Parts of Canada and the western United States were doused with wintery weather in mid-November 2015. Some of the precipitation fell as snow and some as cold rain. Whether it is the beginning of a wet El Niño winter or a break in persistent drought remains to be seen.
The Moderate Resolution Imaging Spectroradiometer (MODIS) on NASA’s Terra satellite acquired the top image on November 12, 2015, after snow blanketed the southern Canadian plains. The band of snow stretched across southern Alberta and Saskatchewan, where forecasters had called for up to 200 millimeters (8 inches) of accumulation. Terra MODIS acquired the second image on November 14, after storms delivered snow across the western U.S. from California to Colorado.
The map below depicts satellite-based estimates of precipitation across the western half of the United States from November 12–16, 2015. The data come from the Integrated Multi-Satellite Retrievals for GPM (IMERG), a product of the Global Precipitation Measurement mission. The brightest shades of blue-green represent the highest precipitation totals, which in some areas surpassed 400 millimeters (16 inches) during the five-day period.
In the Pacific Northwest, a stream of moisture from the Pacific Ocean, known as an atmospheric river, pummeled Washington. The lower elevations of the Olympic mountains received 250 millimeters (10 inches) of rain, according to The Seattle Times. Precipitation fell as snow at higher elevations. Weather models suggest that Mount Rainier could see as much as 2,000 millimeters (80 inches) of snow by November 23.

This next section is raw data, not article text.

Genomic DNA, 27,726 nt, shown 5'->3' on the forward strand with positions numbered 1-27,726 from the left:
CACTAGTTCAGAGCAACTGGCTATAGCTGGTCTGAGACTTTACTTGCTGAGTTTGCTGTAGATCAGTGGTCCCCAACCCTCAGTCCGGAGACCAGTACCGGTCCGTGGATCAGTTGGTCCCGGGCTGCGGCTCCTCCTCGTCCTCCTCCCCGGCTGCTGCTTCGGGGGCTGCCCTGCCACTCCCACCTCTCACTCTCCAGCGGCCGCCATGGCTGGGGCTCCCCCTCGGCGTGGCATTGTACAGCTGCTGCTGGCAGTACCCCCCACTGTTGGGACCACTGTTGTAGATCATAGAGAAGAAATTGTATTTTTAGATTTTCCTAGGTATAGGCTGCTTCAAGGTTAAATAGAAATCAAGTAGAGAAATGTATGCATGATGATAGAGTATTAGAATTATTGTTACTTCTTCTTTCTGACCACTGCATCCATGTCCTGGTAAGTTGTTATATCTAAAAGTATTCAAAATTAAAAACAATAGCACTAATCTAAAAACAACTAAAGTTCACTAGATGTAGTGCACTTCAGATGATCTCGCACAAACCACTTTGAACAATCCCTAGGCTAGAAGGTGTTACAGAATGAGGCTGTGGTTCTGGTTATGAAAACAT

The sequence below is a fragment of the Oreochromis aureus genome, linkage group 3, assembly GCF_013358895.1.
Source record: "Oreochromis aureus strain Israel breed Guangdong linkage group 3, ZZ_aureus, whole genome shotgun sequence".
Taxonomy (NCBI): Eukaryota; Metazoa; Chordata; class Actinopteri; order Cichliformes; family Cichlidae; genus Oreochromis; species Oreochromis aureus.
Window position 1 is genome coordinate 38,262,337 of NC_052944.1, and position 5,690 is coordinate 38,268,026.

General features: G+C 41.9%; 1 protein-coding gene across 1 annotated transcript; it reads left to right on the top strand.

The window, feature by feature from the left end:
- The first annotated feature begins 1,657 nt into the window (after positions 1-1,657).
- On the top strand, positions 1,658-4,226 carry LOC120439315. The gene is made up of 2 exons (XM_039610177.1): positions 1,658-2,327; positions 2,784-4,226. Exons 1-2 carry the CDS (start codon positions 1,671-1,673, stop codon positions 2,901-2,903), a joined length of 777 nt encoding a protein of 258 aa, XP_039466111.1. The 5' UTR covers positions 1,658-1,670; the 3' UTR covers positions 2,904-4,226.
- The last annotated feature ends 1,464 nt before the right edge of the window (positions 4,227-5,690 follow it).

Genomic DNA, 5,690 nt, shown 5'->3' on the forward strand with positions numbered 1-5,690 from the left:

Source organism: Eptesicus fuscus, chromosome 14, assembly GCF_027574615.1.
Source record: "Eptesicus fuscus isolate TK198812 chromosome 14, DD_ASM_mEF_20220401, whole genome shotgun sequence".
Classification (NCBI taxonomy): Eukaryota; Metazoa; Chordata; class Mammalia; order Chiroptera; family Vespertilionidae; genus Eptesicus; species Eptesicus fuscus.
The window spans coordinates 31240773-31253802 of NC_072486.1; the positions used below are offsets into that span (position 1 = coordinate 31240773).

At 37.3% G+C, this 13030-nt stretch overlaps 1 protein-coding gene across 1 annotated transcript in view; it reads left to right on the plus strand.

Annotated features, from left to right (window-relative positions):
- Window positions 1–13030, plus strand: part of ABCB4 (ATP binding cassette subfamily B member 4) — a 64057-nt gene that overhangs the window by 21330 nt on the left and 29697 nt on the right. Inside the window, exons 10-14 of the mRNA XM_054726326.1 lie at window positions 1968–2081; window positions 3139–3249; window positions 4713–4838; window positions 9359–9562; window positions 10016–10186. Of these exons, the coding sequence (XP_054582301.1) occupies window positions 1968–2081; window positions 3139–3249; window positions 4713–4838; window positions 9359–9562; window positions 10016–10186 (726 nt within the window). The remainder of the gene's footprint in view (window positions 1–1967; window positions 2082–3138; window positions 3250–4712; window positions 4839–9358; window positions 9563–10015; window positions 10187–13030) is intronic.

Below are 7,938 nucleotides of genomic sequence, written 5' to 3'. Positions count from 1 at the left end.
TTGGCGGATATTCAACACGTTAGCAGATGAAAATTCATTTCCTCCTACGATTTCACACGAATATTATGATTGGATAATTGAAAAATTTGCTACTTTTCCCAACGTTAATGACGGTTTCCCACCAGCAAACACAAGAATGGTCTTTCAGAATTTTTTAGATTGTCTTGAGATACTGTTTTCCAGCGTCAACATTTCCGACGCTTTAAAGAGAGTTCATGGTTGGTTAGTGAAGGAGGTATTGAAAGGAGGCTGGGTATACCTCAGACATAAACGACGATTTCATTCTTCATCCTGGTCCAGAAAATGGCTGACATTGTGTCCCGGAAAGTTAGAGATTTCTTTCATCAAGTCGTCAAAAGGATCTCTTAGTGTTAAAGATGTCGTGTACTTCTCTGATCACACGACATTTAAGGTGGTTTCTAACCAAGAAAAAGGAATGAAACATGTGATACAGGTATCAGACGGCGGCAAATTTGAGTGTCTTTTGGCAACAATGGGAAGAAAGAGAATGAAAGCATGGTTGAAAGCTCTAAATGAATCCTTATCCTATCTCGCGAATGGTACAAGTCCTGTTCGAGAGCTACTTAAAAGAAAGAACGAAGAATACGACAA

“It is not clear if El Niño had any influence on this atmospheric river event,” said Bin Guan, a scientist at NASA’s Jet Propulsion Laboratory who studies the climatology of atmospheric rivers. The broad influence of El Niño on atmospheric rivers “remains to be better understood.”
Previous research has shown that El Niño appears to influence atmospheric river events in California. During El Niño winters, atmospheric rivers tend to carry more water vapor to California, leading to more intense precipitation. But the streams of airborne moisture also tend to be warmer during El Niño. “The net effect is slightly less snow deposition in the Sierra Nevada for a typical atmospheric river event,” Guan said.
How the current El Niño affects drought in California and other western states is an open question. Strong El Niños often influence on winter weather across the country, but other factors can play a role, including the Arctic Oscillation and the Madden-Julian Oscillation. According to the U.S. winter outlook issued by NOAA’s Climate Prediction Center (CPC), a wetter-than-average winter is expected across the lower half of the United States, from central and southern California across Texas to Florida and some of the East Coast. The CPC outlook notes that “some improvement is likely in central and southern California by the end of January, but not drought removal.”
NASA Earth Observatory images by Joshua Stevens, Jesse Allen, and Jeff Schmaltz, using MODIS data from LANCE/EOSDIS Rapid Response and IMERG data provided courtesy of the Global Precipitation Mission (GPM) Science Team's Precipitation Processing System (PPS). Caption by Kathryn Hansen.